The evolution of the ring around the Γ-point with electron energy (Fig. 4a) as well as the analysis of the angle-averaged scattering intensity (Fig. 4b) fully confirm that the observed phenomenon is due to backscattering of Dirac electrons. As clearly visible in Fig. 4a, the radius qB of the ring at which intravalley scattering peaks, decreases with reducing energy from 30 meV to −20 meV. We quantify the precise dependence of qB on energy by analyzing angle-averaged line cuts (such as the ones shown in Fig. 4b), which allows us to extract the position of the peak in Fig. 4a as a function of applied bias. The resulting electron dispersion (Fig. 4c) is linear as expected for Dirac electrons in SLG9, and the Fermi velocity obtained from a linear fit is vF ≈ 106 m/s (dashed lines in Fig. 4c), in excellent agreement with values obtained for SLG-on-WSe2 by other techniques41. The observed phenomenology is therefore fully consistent with the presence of backscattering (as demonstrated by the ring-shaped peak in intensity around the Γ-point) of Dirac electrons (as demonstrated by the linear dispersion relation with the correct Fermi velocity). We conclude that in contrast to pristine SLG, where no backscattering is observed, backscattering of Dirac electrons is present in SLG-on-WSe2.

Quantitative estimate of spin-orbit couplings

Having established the presence of intravalley backscattering of Dirac electrons in SLG-on-WSe2, we proceed with a fully detailed theoretical analysis of the data. To model this, we add to the usual single-valley Dirac Hamiltonian the Rashba term HR = λR(τzσxsy − σysx) and the vZ term HvZ = λvZτzsz, where σ refers to the sublattice pseudospin, τ to the K/\({{{{{{{{\rm{K}}}}}}}}}^{{\prime} }\) valley and s to the physical spin. HvZ acts like a valley-dependent magnetic field, splitting spin up and down in different directions in the K and \({{{{{{{{\rm{K}}}}}}}}}^{{\prime} }\) valleys, and is a direct descendant of a similar term presents in WSe2. By symmetry, λvZ must vanish in the heterostructure with a 30° twist angle between graphene and the WSe2 layer17,18,19, which has important experimental consequences (see below). The Rashba term couples spin and pseudospin, leading to spin split bands with opposite pseudospin and spin windings. When both vZ and Rashba are present, the pseudospin vectors are mixed with the spin degree of freedom, and these spin/pseudospin vectors are no longer opposite for opposite momenta, so that nothing prevents backscattering. Importantly—since both the vZ and Rashba coupling s have to be non-zero for the argument to hold—backscattering is expected to disappear for a 30° twist angle between SLG and WSe2, when symmetry imposes that λvZ = 0.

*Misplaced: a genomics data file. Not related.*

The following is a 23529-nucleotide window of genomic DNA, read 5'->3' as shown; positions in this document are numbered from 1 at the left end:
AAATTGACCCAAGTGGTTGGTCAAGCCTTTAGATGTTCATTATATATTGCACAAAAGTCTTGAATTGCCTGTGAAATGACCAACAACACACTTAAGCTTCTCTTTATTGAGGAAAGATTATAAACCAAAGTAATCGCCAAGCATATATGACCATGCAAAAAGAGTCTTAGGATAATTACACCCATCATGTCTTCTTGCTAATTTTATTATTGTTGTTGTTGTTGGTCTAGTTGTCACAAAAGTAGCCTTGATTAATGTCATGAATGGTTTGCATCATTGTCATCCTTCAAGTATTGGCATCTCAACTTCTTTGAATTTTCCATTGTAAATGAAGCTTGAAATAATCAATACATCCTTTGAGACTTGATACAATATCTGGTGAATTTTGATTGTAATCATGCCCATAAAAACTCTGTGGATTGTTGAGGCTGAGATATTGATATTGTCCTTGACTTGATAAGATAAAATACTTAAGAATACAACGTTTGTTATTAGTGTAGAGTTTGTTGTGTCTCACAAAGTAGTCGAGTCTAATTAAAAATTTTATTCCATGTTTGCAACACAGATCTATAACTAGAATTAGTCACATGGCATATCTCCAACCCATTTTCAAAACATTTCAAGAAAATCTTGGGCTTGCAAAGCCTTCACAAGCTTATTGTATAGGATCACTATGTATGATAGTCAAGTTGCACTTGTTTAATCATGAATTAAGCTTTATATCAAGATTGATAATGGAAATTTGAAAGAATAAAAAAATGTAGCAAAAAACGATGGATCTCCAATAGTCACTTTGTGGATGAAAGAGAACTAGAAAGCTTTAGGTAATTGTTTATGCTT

Using the model Hamiltonian with the vZ and Rashba terms, we have calculated the theoretical QPI patterns (see Supplementary Section 2 for details of the calculations) for bare SLG, and for SLG-on-WSe2 with SOC, in the limit of small disorder. We have also modelled the effect of a mass gap, by adding to the Hamiltonian a spin-independent term of the type HΔ = mσz, because such a term can also induce backscattering in SLG. However, in contrast to SOC, whose presence for SLG-on-TMD is established, there is no earlier experimental indication that a sizable mass gap is present in these heterostructures: a sizable mass gap should lead to an insulating behavior at low-temperature, which has never been reported in transport experiments (in contrast to the analogous case of well-aligned SLG-on-hBN, where an insulating behavior due to a mass gap of 20 meV has been observed repeatedly42,43).

The results of the calculations for the different scenarios are illustrated in Fig. 5b–d, and by the continuous line curves in the top panels of Fig. 5f–h. As expected, there is no ring at qB in the FT of the QPI pattern for bare SLG in Fig. 5b, whereas a clear backscattering ring is present when either SOC (Fig. 5c) or a mass gap (Fig. 5d) are included. To discriminate which one of the two cases captures the physics of SLG-on-WSe2, we analyze the theoretically predicted angular-averaged profiles of the QPI patterns, shown by the continuous line in the top panels of Fig. 5g and h for SOC and for a mass gap, respectively. Their comparison shows two clear differences. First, the mass gap causes a single very large peak with an extremely pronounced asymmetry, whereas SOC leads to three peaks, resulting in a structure that is considerably more symmetric around the central one. Second, the mass gap gives a tail in the profile that, at large q, decays much more slowly than that calculated for SOC.